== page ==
Tivadar is a freelance photojournalist from Budapest, Hungary. After studying science and the arts, his attention was driven to current affairs. For five years, he worked for Hungary’s most influential political daily, Nepszabadsag. In 2007, he started to follow how worldwide events have shaped the Palestinian-Israeli conflict. He has extensively documented Israeli military operations against the Gaza Strip, including Israel’s 22-day Cast Lead offensive. Domaniczky is a member of the VII Network of photographers
Sundev (BRAINVISE) is the lead developer for the Basetrack web platform. With a 10 year history in data visualization and unique interactivity, he has recently turned his attention to creating websites used by communities in order to share geo-located data. By using the expanding range of web-enabled devices, mapping software like Google Maps, and his own drawing tools, Lohr creates spaces for individuals to easily share location-dependent information in a Wiki-style format.
Joshua is a San Francisco-based artist, photographer, writer and technologist. He received his undergraduate degree from Boston University and post graduate degree from The Los Angeles Film School. After years of designing and driving marketing strategies for top retail brands, he turned his sights on redefining gaming and social media as a vehicle to raise awareness for social causes. In 2010 Joshua founded a gaming company focused on enabling acts of philanthropy, the first of which is a mission-based game sponsored by the Smithsonian American Art Museum.
Monica is a New York-based freelance journalist. Raised in California, she studied journalism at San Jose State University and holds an M.A. in Latin American Studies from New York University. For six years, she reported from Latin America on immigration, politics, and drug violence, contributing regularly to The Christian Science Monitor, The Chronicle of Higher Education, the San Francisco Chronicle and Newsweek, and was the Mexico representative for the Committee to Protect Journalists.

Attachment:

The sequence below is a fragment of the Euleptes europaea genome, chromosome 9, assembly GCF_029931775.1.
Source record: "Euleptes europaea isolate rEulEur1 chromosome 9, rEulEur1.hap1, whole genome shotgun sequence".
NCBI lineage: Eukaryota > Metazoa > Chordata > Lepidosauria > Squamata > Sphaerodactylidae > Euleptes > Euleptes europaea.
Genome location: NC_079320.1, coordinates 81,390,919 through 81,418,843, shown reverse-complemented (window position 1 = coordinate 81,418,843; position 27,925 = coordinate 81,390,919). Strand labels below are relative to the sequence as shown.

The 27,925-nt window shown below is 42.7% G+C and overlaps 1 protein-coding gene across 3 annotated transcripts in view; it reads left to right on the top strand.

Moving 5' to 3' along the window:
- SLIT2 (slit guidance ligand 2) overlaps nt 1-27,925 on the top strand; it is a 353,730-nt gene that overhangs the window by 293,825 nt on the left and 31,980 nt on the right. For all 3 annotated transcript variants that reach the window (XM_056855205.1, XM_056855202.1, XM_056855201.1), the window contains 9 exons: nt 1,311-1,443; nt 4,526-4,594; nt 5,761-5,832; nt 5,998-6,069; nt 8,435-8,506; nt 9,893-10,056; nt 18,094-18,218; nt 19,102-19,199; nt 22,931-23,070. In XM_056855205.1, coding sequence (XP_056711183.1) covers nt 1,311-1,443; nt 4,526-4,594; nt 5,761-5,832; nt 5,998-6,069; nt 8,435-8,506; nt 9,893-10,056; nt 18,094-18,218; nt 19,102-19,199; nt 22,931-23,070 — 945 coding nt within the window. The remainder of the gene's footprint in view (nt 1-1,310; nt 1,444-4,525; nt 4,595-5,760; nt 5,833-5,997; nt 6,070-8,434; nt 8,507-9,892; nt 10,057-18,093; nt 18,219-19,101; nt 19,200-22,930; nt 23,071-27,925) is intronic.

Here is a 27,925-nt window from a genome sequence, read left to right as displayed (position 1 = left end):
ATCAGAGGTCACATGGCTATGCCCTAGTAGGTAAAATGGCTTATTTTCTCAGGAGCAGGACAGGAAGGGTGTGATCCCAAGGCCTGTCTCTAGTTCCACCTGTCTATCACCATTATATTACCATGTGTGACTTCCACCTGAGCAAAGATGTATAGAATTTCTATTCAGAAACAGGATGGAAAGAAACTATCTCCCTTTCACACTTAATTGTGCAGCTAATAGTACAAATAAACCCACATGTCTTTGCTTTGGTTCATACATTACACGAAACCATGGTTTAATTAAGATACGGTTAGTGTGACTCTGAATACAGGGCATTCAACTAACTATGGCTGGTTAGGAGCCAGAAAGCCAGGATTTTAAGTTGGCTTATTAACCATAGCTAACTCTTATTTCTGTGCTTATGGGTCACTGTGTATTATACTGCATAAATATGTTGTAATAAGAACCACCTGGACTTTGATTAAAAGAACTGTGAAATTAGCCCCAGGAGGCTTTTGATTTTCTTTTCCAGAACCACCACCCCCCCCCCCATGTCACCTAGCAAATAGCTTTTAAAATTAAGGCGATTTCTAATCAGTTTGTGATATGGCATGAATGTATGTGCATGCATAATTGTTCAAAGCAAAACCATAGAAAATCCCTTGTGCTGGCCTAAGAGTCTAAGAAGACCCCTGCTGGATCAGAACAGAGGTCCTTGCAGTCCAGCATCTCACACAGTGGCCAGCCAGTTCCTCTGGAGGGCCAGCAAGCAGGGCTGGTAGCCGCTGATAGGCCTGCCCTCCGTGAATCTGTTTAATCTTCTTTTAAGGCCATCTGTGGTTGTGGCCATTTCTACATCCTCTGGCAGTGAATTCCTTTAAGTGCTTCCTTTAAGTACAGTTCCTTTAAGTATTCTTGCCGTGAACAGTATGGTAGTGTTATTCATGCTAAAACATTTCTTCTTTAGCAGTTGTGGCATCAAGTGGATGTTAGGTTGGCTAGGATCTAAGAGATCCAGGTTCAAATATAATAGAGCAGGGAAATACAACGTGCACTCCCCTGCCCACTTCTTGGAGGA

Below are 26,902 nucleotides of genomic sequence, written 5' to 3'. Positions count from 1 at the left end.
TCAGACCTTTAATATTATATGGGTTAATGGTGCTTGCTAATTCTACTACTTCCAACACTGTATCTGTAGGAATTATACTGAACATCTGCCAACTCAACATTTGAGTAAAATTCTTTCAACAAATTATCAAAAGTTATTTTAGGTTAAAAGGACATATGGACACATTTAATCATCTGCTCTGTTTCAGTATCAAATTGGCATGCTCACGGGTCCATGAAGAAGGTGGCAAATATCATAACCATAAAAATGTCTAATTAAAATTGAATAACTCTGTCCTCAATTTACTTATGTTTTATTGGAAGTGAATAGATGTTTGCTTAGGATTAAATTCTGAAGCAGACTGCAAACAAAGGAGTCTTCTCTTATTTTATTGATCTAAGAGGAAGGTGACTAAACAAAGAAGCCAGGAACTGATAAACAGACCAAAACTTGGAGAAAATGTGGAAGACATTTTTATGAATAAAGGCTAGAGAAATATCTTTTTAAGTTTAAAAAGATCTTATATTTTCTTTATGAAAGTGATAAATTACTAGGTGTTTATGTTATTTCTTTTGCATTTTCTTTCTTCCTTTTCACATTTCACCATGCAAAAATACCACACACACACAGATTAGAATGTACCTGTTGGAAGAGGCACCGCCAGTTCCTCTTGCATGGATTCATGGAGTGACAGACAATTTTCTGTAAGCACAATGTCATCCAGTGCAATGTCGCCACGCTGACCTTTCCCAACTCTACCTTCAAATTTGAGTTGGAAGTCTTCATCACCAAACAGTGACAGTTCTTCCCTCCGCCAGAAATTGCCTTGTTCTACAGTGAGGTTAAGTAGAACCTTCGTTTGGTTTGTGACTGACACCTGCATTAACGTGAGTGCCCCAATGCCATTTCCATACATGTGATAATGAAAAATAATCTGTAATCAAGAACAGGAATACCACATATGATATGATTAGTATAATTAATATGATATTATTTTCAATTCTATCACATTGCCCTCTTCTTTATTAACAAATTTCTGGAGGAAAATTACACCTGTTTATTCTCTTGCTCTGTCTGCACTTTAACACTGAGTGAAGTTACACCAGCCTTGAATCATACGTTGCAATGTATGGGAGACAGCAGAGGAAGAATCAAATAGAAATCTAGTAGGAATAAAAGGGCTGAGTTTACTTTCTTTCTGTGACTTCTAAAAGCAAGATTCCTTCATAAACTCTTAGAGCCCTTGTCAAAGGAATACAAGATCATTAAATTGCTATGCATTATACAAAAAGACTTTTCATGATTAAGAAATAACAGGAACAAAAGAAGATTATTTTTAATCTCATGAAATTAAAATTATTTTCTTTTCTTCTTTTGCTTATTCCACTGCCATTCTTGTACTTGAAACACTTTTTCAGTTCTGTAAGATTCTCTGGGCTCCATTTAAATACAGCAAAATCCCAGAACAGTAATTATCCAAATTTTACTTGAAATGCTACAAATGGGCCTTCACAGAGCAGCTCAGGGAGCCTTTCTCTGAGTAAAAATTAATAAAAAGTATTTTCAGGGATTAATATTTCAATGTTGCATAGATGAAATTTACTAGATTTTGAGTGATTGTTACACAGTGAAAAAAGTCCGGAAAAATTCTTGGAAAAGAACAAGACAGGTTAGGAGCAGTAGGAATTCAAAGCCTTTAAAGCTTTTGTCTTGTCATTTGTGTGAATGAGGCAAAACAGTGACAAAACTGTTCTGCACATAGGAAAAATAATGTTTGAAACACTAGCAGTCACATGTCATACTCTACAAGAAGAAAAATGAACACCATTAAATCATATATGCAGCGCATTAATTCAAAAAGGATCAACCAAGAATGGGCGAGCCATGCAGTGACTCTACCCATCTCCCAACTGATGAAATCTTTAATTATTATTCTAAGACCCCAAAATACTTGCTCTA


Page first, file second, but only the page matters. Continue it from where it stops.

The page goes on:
Rita is a photographer and writer from Toronto Canada. She studied photojournalism at The International Center of Photography in New York and earned a Master of Arts in comparative literature from the University of Toronto, where she now teaches a course called “The Art and Purpose of Photojournalism.” Rita has won twelve Canadian National Magazine Awards. Rita walked to Iraq from Turkey in 2003. She spent four months embedded with the U.S. Cavalry and also co-authored the book Unembedded: Four Independent Photojournalists on the War in Iraq. Rita’s current work-in-progress is a series of diptychs of portraits and landscapes, Portraitscapes of War—a study of inhabitancy and identity in lands under conflict.
Matt was a Soldier in the US Army from 2005 to 2010. After infantry and airborne training at Fort Benning, Georgia, he was assigned to the 10th Mountain Division’s 2nd Battalion, 87th Infantry, and deployed to Afghanistan for 16 months, earning the Combat Infantryman’s Badge. Before enlisting, he studied government and history at the University of Virginia as an Echols Scholar and graduated from the United World College of the American West as Davis Scholar. Farwell’s writings about his Afghanistan deployment have been featured in “Generation What? Dispatches from the Quarterlife Crisis” and “The Fourth Genre: Contemporary Writers of/on Creative Nonfiction.” He currently divides his time between Virginia and Arkansas.